The impact of property taxes and property tax classification on business activity in the Chicago metropolitan area

Richard F. Dye*, Therese J. McGuire, David F. Merriman

*Corresponding author for this work

Research output: Contribution to journalArticlepeer-review

22 Scopus citations

Abstract

The City of Chicago and the inner suburbs grew much more slowly than the outer suburbs in recent decades. In the central country of the metropolitan area, commercial and industrial property is "classified," in that it is assessed at a higher ratio of market value than residential property. Classification is not used in the surrounding suburban counties. The empirical analysis finds evidence consistent with the notion that property tax classification contributes to differential rates of economic growth. High property tax rates lead to significantly slower growth rates for employment, commercial property, and industrial property.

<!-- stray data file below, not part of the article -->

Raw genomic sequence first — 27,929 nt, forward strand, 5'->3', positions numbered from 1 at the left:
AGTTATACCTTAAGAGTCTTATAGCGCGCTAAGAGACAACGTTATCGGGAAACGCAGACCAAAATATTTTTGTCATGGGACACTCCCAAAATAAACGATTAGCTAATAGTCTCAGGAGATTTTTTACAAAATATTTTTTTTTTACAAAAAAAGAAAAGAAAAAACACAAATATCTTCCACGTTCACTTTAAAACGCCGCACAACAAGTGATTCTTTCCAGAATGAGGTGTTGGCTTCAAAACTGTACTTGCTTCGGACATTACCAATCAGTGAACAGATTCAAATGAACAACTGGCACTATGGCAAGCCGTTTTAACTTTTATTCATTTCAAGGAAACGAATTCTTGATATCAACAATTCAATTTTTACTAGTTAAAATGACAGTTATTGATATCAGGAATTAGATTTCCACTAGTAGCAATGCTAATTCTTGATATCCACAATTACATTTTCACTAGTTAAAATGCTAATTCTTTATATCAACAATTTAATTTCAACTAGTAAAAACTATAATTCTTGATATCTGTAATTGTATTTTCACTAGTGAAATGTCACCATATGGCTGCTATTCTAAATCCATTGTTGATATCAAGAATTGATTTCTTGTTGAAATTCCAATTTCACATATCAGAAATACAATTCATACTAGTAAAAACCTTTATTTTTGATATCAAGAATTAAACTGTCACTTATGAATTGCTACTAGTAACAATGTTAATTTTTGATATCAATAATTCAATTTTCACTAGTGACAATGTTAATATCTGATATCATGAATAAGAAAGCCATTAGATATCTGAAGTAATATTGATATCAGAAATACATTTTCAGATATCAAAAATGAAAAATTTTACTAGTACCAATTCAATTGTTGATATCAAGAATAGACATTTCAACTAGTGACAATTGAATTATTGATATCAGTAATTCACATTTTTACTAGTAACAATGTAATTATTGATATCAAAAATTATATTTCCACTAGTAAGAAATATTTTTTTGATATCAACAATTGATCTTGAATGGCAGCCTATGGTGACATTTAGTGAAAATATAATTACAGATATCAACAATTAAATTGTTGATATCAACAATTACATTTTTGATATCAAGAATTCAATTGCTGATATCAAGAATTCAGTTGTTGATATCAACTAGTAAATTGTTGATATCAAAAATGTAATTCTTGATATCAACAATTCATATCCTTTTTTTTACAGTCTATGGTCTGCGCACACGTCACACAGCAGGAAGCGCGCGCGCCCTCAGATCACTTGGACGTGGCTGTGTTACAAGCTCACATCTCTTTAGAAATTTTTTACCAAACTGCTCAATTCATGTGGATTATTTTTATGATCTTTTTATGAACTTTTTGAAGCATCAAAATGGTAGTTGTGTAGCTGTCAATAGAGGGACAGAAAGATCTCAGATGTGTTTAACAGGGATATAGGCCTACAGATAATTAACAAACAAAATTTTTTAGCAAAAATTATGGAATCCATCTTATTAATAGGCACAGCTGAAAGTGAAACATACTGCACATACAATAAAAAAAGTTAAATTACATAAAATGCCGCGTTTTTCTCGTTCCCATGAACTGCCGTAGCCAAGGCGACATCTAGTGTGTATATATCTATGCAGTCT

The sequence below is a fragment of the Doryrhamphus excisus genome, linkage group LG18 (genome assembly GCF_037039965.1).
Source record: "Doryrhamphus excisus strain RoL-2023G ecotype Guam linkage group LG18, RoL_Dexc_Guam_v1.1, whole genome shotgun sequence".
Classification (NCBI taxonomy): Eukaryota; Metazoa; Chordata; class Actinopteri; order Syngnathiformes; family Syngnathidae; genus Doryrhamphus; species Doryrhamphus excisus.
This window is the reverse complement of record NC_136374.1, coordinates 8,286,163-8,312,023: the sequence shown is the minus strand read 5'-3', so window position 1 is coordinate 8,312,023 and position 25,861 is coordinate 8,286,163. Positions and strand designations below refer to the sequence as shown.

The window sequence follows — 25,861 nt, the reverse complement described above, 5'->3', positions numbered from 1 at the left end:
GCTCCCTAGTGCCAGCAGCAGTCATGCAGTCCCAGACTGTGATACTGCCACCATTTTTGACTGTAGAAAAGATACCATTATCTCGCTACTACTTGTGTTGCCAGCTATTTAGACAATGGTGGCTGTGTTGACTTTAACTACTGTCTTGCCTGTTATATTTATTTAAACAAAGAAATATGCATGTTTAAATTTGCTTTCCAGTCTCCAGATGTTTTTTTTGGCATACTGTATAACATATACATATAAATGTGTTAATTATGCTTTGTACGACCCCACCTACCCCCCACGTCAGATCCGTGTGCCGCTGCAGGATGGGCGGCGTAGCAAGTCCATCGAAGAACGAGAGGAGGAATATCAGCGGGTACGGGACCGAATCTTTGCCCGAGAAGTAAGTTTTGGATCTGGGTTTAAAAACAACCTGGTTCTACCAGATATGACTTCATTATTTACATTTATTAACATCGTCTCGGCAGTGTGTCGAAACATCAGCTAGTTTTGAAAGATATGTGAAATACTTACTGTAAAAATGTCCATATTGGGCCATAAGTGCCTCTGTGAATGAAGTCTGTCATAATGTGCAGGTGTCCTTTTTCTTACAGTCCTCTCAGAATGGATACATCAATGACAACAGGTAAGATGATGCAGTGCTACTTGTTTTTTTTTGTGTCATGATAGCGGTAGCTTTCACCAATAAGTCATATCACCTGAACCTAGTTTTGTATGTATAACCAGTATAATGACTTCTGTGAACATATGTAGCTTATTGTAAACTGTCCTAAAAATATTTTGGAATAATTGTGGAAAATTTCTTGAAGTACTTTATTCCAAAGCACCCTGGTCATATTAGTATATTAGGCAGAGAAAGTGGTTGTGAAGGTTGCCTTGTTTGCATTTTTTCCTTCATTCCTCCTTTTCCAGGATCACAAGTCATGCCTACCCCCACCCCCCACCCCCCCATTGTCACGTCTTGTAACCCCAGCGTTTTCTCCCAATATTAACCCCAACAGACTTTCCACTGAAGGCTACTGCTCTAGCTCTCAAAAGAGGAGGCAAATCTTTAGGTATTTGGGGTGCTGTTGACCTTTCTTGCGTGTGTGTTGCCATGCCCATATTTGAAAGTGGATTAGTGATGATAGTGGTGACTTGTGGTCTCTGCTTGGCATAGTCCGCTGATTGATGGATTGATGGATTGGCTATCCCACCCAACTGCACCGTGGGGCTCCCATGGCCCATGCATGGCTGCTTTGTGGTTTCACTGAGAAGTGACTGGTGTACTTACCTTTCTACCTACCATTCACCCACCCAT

Original languageEnglish (US)
Pages (from-to)757-777
Number of pages21
JournalJournal of Regional Science
Volume41
Issue number4
DOIs
StatePublished - 2001

ASJC Scopus subject areas

  • Development
  • Environmental Science (miscellaneous)

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